A recent NOAA study investigated numerous alternatives for its operational constellation of weather satellites in the 2030 era. The study identified key options for orbits and levels of performance.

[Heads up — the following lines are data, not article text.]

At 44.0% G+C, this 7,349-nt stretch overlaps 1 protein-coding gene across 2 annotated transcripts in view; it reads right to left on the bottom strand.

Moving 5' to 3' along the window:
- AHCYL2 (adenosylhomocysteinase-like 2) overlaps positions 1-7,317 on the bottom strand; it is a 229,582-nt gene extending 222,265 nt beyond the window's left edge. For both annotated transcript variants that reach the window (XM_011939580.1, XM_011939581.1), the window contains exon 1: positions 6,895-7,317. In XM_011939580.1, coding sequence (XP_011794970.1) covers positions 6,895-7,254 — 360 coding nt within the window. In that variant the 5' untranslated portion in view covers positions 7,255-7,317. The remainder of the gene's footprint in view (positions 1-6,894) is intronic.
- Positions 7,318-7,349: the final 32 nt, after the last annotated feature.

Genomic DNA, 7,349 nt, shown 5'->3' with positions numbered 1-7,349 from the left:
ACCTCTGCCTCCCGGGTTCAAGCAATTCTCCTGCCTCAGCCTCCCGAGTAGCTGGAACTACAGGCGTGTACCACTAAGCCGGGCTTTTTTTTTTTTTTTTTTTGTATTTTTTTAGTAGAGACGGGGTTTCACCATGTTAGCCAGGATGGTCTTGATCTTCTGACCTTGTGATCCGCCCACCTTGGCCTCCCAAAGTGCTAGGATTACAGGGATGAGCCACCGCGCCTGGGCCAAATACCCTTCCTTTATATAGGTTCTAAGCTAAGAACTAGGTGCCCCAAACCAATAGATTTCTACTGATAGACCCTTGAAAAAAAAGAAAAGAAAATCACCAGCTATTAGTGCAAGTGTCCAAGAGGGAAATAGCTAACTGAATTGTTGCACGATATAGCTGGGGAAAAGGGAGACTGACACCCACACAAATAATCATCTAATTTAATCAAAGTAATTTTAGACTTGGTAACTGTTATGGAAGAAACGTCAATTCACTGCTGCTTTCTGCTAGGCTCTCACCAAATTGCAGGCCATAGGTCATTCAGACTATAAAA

Between 2014 and 2018 the NOAA Office of Systems Architecture and Advanced Planning (OSAAP) conducted the NOAA Satellite Observing System Architecture (NSOSA) study, to plan the long-term future of the NOAA constellation of operational environmental satellites. This constellation of satellites (which may include space capabilities acquired in lieu of U.S. government satellites) will follow the current GOES-R and JPSS satellite programs, beginning about 2030. This was an opportunity to design a modern architecture with no pre-conceived notions regarding instruments, platforms, orbits, etc., but driven by user needs, new technology, and exploiting emerging space business models. In this paper we describe how the study was structured, review major results, show how observation priorities and estimated costs drove next generation choices, and discuss important challenges for implementing the next generation of U.S. civil environmental remote sensing satellites.

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